Back to school: week two recap.

I saw tired frames sagging against desks this week, and when I asked, “Long day?” I heard a collective sigh. This is our first full week, which is worth noting because our schedule is so often amended to accommodate a variety of essential and not-so-essential events: state achievement tests, ACTs, late starts for teacher collaboration, open house, pep assemblies, college night, teacher institutes, final exams. I’ll let you decide which are valuable and which leave teachers scratching their heads in bafflement. Hard to establish a pattern of alertness when the week is broken up, which is probably more often than not. Maybe I’ll keep track. Forget about extending the school year; just give us one uninterrupted week after another. 

I drove home my first set of papers and never took them out of the car and drove them back to school and graded a few there and the rest at home on a second trip. 

Most interesting part of the week was a discussion we had on goals (we were studying humanism in psychology). I asked students to write down where they saw themselves in 2020, nine years from now—and to be as realistic as possible. Then I had them repeat this exercise, but this time, they had to reach a bit. I said, What if you could put aside your fears, put aside what others thought about your goals, and focus on what you truly would like to do in nine years? After, I asked them for a show of hands if their answers to the two questions were different, and sure enough, most of their arms were raised. I didn’t follow this up with a lecture on why they should follow their dreams. Who am I to urge them to put aside their fears, which may prove useful to them? But the sometimes stark differences between the two answers was enlightening. Even if we follow the safer, more assured routes toward our futures, if we can at least be aware of the choices we leave behind, I think this can be instructional.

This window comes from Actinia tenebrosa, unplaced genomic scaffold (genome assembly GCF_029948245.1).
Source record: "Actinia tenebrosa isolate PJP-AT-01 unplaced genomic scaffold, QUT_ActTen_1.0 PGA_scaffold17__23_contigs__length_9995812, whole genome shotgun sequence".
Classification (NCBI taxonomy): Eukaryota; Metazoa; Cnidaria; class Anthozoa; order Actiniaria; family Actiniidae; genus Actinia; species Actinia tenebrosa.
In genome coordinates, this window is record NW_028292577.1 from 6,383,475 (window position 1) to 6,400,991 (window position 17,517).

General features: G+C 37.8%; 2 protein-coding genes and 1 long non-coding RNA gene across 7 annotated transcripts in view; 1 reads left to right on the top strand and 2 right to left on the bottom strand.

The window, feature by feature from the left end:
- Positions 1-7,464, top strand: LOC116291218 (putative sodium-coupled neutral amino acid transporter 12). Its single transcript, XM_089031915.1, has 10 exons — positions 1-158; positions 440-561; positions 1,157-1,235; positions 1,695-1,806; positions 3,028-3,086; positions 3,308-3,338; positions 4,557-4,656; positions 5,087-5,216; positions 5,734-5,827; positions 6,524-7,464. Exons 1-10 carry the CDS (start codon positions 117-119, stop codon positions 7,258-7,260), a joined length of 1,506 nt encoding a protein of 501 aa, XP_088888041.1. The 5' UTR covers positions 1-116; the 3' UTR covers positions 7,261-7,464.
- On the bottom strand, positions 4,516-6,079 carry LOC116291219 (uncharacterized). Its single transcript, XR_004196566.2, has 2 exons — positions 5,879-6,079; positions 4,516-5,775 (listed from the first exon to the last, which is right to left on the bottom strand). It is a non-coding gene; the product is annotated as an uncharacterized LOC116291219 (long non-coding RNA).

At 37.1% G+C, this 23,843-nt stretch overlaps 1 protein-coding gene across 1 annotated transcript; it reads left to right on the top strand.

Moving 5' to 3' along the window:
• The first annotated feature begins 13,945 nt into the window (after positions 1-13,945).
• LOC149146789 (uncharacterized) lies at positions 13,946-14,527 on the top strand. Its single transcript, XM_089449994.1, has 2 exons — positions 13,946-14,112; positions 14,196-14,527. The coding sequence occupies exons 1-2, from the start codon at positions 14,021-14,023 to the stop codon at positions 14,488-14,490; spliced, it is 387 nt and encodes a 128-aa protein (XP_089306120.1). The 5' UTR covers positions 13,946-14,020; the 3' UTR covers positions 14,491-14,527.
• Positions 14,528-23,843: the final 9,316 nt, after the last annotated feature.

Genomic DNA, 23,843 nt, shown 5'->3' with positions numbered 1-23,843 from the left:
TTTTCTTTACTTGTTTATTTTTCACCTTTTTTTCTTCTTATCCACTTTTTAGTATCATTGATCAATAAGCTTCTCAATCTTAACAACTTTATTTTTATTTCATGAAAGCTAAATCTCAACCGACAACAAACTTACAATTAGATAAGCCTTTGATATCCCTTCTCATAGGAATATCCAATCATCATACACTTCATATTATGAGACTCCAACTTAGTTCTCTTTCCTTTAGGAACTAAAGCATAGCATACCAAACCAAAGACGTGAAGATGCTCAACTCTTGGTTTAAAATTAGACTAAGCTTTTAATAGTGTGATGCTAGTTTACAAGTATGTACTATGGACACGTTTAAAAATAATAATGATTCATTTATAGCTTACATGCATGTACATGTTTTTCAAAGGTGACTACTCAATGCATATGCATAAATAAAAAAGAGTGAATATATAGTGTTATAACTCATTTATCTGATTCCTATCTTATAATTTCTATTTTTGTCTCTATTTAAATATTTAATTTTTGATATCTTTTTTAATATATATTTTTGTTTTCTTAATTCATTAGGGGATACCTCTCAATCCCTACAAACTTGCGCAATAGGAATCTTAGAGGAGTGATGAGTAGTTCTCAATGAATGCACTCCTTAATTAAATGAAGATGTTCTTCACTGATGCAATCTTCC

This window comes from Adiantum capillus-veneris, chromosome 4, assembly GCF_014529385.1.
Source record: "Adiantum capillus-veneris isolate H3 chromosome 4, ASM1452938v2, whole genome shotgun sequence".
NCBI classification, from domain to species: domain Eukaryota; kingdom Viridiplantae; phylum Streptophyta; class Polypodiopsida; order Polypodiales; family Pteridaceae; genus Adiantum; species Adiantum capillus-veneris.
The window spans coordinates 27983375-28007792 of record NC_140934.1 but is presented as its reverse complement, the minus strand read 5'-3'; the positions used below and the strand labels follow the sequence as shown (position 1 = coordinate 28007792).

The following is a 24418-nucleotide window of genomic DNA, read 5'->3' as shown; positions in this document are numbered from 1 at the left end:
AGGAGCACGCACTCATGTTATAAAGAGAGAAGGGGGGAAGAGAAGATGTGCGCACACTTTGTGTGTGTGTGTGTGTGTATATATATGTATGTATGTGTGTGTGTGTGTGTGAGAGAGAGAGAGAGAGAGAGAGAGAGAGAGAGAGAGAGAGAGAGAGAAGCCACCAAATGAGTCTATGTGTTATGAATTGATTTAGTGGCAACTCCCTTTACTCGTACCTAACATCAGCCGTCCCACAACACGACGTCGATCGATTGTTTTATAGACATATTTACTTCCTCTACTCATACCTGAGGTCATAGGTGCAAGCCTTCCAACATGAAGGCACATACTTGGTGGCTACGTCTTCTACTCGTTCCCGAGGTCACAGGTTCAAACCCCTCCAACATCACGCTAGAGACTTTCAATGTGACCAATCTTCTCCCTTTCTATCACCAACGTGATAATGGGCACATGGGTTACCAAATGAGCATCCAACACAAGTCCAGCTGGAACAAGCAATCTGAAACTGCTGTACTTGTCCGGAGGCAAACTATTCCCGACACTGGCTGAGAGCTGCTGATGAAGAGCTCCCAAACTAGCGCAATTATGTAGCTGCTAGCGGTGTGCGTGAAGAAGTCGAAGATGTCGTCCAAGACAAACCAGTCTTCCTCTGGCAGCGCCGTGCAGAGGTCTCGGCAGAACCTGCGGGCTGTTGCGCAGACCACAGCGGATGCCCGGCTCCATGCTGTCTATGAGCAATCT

I was inspired by the high and noble aspirations of these kids, in both their realistic and dream futures. They want to be doctors and engineers and teachers, they want to serve others, to contribute. And these are their realistic futures! In their dreams, they will be Broadway singers and write books and travel overseas to supply medical attention to needy populations.  Listening to them, I truly believe the future will be in good hands, and I regret that we haven’t left them a world in better shape. They’re not blind to this fact, and while they’re worried, they’re not cynical. One by one, we need to nurture that optimism at every opportunity.



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